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International conference: ‘Waterford and the Wider World 1500–1800’

Date: 8th-9th November 2024

Time: Friday 8th 14:00-17:30.  Sat. 9th: 9:00-16:45

Location: Dr Mary Strangman Large Room, and Medieval Museum, Waterford X91 K10E


International conference: ‘Waterford and the Wider World 1500–1800’ (to celebrate Waterford Treasures Museums 25th birthday)

In partnership with Trinity College Dublin, the Granville Hotel, University College Dublin, Maynooth University, Creative Waterford, Waterford City & County Council and the Department of Foreign Affairs.

For half a millennium people from Waterford (and the South-East) have made their mark in their adoptive homelands from Salamanca to St John’s and from Malaga to Mazulipatam.  In turn Waterfordians today are a huge mix of Viking, Norman, Gaelic Irish and more recent immigrants.  To echo recent remarks by the former Taoiseach, many in our families have once been asylum seekers, immigrants or emigrants, and nationality and identity ‘are far more complex and fluid than people often care to admit’.

Join us to hear international experts from Newfoundland, New York, Spain, France, Italy, Scotland and Ireland share their research into Waterford’s international connections with England and Europe and the Americas, East Indies and Caribbean, including the question of involvement in the slave trade.

The conference includes a guided tour of the museum displays of objects connected to some of these remarkable people.



Adult: €65 | Friends of Waterford Treasures: €55 | Student/Concession: €20 (includes tea/coffee)




Please email [email protected] Granville Hotel to book special Conference Rate (including parking) and dinner:

  • Fri 8th and Sat 9th:  €159 single; €171 twin/double B&B per night.
  • Wed 6th, Thurs 7th & Sun 10th: €134 single; €146 twin/double B&B per night.

Conference dinner Sat 9th, 19:00: €35.00 per head. Please email [email protected] to book and advise any dietary restrictions.



Waterford, England and the Atlantic – sixteenth and seventeenth centuries

Susan Flavin (Trinity College Dublin) Commodities and Commerce: Waterford Merchants and the sixteenth-century Consumer Boom

David Brown (Trinity College Dublin) Waterford and Revolution: Waterford’s old merchants and England’s new merchants during the Wars of the Three Kingdoms, 16381660


Origins and growth of Waterford’s French connections

Marian Lyons (Maynooth University) Waterford migrants in Breton ports in the seventeenth century

Eamon Ó Ciosáin (Maynooth University) Waterford merchants and tradespeople in Western France in the seventeenth century

Sandrine Tromeur (Maynooth University) William Lee (c.16221677), a Waterford merchant in La Rochelle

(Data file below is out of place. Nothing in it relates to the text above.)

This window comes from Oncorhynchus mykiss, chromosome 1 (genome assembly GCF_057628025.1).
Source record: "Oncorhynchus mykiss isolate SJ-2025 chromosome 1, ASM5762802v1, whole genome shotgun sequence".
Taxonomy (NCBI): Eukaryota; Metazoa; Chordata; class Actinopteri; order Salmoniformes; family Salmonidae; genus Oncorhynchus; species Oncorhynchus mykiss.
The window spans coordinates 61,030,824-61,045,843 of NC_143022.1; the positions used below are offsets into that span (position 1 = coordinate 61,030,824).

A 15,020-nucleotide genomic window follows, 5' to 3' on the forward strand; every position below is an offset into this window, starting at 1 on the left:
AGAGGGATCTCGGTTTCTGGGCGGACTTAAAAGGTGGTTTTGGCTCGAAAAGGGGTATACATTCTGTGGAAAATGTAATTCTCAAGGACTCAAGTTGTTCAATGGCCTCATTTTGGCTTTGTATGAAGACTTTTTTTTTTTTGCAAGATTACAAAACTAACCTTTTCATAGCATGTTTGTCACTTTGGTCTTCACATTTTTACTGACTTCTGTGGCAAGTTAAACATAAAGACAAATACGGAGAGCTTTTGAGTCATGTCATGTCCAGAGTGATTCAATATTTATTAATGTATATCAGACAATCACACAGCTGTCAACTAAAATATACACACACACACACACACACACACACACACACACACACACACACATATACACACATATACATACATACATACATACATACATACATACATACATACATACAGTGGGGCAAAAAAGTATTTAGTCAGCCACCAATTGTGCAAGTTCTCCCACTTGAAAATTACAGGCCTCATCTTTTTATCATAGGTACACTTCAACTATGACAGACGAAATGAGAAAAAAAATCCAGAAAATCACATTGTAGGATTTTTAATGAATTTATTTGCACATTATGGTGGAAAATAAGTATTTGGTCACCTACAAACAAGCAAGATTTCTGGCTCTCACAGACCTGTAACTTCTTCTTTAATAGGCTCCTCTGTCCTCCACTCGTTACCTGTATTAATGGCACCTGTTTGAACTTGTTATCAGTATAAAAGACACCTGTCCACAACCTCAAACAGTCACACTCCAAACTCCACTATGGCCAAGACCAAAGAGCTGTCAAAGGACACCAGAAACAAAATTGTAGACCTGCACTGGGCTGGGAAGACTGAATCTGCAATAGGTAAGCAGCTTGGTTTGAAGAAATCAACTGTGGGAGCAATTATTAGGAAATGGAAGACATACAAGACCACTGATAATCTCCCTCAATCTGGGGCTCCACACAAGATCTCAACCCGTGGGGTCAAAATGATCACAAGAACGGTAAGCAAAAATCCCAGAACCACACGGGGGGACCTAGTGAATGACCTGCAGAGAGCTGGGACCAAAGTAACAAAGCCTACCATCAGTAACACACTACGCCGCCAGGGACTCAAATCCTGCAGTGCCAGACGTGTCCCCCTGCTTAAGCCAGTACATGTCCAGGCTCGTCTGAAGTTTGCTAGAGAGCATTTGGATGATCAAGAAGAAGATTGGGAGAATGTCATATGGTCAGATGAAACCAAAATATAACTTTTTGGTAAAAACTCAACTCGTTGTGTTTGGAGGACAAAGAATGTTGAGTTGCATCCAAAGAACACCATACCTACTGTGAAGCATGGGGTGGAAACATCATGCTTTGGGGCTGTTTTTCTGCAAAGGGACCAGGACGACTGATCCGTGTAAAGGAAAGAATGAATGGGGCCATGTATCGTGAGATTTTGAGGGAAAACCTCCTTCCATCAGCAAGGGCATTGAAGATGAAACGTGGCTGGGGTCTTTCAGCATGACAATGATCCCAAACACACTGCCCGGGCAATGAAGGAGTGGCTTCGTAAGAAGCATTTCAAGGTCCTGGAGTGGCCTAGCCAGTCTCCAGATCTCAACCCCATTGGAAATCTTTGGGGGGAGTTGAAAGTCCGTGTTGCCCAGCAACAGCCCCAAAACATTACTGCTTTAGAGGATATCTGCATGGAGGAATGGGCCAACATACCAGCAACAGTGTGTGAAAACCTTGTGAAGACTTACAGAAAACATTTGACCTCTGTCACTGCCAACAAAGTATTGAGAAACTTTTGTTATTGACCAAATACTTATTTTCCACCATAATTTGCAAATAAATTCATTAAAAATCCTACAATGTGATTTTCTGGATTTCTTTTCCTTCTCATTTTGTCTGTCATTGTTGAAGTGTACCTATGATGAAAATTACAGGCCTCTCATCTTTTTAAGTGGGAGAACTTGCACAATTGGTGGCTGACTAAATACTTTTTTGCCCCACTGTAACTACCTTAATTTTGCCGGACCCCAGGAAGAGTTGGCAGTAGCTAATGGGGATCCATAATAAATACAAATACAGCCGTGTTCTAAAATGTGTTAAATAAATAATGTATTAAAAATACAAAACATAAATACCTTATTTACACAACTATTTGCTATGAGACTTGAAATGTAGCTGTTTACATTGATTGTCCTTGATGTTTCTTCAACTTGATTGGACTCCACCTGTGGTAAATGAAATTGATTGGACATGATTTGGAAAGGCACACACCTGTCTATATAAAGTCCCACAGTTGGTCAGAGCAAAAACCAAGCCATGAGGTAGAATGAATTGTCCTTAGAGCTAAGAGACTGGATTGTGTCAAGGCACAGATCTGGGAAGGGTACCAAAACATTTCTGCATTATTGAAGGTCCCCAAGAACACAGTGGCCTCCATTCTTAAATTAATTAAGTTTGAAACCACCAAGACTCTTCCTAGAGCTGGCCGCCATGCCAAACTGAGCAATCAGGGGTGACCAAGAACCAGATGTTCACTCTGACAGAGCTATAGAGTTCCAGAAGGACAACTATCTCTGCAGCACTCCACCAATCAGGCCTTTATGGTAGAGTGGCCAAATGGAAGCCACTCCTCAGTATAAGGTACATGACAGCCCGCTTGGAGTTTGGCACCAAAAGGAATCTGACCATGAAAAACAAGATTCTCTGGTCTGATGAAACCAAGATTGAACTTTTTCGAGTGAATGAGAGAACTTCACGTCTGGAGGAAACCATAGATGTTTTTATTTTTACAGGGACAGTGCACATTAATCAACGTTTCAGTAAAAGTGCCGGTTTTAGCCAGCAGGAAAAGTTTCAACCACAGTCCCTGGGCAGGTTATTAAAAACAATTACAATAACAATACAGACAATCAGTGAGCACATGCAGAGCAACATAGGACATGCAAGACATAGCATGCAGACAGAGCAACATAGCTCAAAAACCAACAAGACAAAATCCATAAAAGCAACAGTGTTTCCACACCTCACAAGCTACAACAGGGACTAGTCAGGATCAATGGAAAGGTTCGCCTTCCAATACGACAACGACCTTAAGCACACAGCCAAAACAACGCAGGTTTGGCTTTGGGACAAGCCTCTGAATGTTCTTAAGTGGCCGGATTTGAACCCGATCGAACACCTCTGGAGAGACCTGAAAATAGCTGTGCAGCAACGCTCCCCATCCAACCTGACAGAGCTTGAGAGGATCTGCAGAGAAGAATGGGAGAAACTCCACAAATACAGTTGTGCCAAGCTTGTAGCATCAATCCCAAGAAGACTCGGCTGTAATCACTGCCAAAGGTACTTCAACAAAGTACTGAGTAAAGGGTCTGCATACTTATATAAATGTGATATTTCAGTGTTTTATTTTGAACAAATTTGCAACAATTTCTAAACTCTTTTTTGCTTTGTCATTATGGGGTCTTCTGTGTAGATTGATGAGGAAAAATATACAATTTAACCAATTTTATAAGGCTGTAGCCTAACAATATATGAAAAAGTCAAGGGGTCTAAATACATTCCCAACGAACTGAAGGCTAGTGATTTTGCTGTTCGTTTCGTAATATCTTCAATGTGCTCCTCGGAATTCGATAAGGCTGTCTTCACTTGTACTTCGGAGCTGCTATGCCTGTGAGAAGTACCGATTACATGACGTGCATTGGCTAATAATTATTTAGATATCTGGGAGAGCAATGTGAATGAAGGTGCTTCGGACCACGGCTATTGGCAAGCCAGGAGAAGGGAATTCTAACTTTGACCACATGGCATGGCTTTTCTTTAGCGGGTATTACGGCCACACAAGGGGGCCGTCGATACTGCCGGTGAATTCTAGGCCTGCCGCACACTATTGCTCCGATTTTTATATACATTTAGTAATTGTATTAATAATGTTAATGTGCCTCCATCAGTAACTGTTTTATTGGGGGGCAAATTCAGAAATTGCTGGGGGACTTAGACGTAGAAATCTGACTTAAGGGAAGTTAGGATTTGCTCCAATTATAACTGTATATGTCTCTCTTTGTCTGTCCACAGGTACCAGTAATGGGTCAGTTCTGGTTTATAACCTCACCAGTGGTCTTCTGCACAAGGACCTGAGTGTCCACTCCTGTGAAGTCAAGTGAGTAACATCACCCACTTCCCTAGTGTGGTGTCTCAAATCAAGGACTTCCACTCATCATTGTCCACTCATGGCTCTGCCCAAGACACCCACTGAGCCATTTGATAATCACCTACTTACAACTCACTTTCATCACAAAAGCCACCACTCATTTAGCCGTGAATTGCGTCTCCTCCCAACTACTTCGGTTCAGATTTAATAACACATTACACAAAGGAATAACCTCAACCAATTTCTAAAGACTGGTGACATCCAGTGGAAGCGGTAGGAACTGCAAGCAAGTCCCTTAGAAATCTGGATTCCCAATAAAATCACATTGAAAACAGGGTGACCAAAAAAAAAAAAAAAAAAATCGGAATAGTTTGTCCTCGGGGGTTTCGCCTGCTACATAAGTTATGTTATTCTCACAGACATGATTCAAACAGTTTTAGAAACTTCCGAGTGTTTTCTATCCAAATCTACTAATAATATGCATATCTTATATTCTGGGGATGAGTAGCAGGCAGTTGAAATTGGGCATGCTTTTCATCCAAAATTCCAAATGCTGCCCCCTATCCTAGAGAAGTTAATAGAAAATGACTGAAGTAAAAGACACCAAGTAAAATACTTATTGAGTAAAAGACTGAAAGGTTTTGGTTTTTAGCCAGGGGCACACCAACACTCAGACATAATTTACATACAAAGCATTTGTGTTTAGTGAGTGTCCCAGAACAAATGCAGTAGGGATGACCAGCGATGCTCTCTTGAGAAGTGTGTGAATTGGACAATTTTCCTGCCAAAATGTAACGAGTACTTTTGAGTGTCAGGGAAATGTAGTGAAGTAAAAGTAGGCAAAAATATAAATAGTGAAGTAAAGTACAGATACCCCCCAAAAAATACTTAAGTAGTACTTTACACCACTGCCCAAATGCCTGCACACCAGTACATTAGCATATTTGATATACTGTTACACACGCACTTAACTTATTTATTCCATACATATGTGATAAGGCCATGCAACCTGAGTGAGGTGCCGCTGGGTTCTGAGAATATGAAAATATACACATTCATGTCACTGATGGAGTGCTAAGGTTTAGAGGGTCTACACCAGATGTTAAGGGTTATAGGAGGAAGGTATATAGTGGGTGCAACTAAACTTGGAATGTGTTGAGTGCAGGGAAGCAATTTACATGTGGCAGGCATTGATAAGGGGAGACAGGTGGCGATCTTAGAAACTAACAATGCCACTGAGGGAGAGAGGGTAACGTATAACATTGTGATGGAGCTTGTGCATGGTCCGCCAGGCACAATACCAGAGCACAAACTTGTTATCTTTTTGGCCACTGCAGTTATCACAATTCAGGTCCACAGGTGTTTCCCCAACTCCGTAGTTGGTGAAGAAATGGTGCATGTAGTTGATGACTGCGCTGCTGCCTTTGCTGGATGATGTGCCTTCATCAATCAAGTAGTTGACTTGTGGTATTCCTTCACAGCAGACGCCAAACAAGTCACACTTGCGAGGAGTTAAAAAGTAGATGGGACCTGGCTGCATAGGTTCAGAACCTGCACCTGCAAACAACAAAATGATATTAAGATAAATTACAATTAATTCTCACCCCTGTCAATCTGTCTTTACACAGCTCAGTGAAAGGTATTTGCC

Julian Walton (Dunhill Multi-Education Centre) ‘Spiting the Penal Laws’: Researching Irish Merchants in eighteenth-century Andalucía: A Personal Odyssey                      



Waterford, Iberia, and Rome: The religious connections

Matteo Binasco (University for Foreigners of Siena) Ab Waterfordia ad Urbem: clerical networks between Waterford and Rome during the early-modern period

Javier Burguillo & Cristo José de León (University of Salamanca) Paul Sherlock’s library in Salamanca and the intellectual profile of the Irish Mission

Thomas O’Connor (Maynooth University) Waterford and the Portuguese Inquisition in the sixteenth century


Waterford, Iberia and the Canaries: The world of trade

Giada Pizzoni (European University Institute, Florence) John Aylward: a Waterford ordinary merchant with an extraordinary career

John Bergin (University College Dublin) George Fitzgerald (d. 1744) and his nephew and partner George Fitzgerald (d. 1762), Waterford-born merchants in Tenerife and London

Carmen Lario (University of Cadiz) The Irish in 18th century Cádiz: signs of an old friendship


Transoceanic networks in the eighteenth century: Waterford, Spain, France and the Caribbean     

Thomas Truxes (New York University) Bordeaux’s Backdoor: Waterford, St. Sebastian, and the illicit eighteenth century wine trade

Kate Hodgson (University College Cork) Franco-Irish business: Munster, Nantes and the French Caribbean world


Transoceanic networks in the eighteenth century: Further afield

John Mannion (Memorial University) A Transatlantic Migratory Fishery: Waterford’s Newfoundland Connections, 17001800 

Andrew Mackillop (University of Glasgow) Waterford and British colonialism in Asia, c. 16901820


Was Waterford unique?

Ivar McGrath (University College Dublin) and David Dickson (Trinity College Dublin) Was Waterford unique?



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